Oliver P Thomson

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This paper explores a number of commonly used methodologies and methods in qualitative research, namely grounded theory, case study, phenomenology, ethnography and narrative research. For each methodology a brief history of its development and variants is given, followed by typical methods of data collection and analysis. Examples of manual therapy(More)
The manual therapy professions have almost exclusively focused on the use of quantitative research to help inform their practices. This paper argues that a greater use of qualitative research will help develop a more robust and comprehensive knowledge base in manual therapy. The types of knowledge used in practice and generated from the two research(More)
There is limited understanding of how osteopaths make decisions in relation to clinical practice. The aim of this research was to construct an explanatory theory of the clinical decision-making and therapeutic approaches of experienced osteopaths in the UK. Twelve UK registered osteopaths participated in this constructivist grounded theory qualitative(More)
Despite the augmented use and dependence on manual therapy (MT), there are still calls from both within and outside the MT professions to provide robust evidence that spinal manipulative therapy (SMT) induces therapeutic effects beyond placebo. To facilitate this, placebo or 'sham' treatments, the development of which is notoriously difficult, must be used(More)
Visceral manual therapy is increasingly used by UK osteopaths and manual therapists, but there is a paucity of research investigating its underlying mechanisms, and in particular in relation to hypoalgesia. The aim of this study was to investigate the immediate effects of osteopathic visceral mobilisation on pressure pain thresholds. A single-blinded,(More)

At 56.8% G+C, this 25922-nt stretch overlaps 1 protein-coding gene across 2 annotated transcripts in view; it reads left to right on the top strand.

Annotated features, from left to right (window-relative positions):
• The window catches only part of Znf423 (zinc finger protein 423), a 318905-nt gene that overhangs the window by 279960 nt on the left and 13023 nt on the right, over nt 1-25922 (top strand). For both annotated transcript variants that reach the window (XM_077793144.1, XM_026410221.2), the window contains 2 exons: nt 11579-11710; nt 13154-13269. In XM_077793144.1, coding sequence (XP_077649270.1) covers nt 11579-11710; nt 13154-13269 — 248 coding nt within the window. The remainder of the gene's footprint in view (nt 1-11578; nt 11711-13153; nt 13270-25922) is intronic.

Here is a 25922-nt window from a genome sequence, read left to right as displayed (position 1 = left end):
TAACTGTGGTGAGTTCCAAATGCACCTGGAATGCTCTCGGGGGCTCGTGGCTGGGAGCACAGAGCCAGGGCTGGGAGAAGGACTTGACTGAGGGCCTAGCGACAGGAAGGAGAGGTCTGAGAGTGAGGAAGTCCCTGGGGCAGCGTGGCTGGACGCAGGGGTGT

BACKGROUND The use of palpation to diagnose musculoskeletal dysfunction is commonly taught within osteopathy and other manual therapies. However the clinical tests used to detect sacroiliac joint dysfunction have not shown good reliability. OBJECTIVES To investigate the inter-examiner reliability of osteopaths to detect asymmetries of the posterior(More)
How practitioners conceive clinical practice influences many aspects of their clinical work including how they view knowledge, clinical decision-making, and their actions. Osteopaths have relied upon the philosophical and theoretical foundations upon which the profession was built to guide clinical practice. However, it is currently unknown how osteopaths(More)
OBJECTIVES Psychosocial factors play an important role in the development and subsequent recovery of individuals suffering from chronic low back pain (CLBP). The study explored physiotherapists' personal beliefs and knowledge about the biopsychosocial model and the different ways they assess and manage psychosocial factors in patients presenting with CLBP.(More)
T4 syndrome has existed as a clinical concept for more than three decades and it has been identified as a source of upper extremity (UE) symptoms. This case report explores the clinical reasoning in the diagnoses and management of a patient with symptoms consistent with T4-type syndrome and critically discusses the concept of T4 syndrome using recent(More)
Several epidemiological and experimental studies have demonstrated an increased risk of atherosclerosis in smokers. The secondary prevention of this risk factor is only possible, presently, through anti-tobacco consultations. Several approaches are possible but there are many recurrences within the year following the wean-off. In a group dynamics, including(More)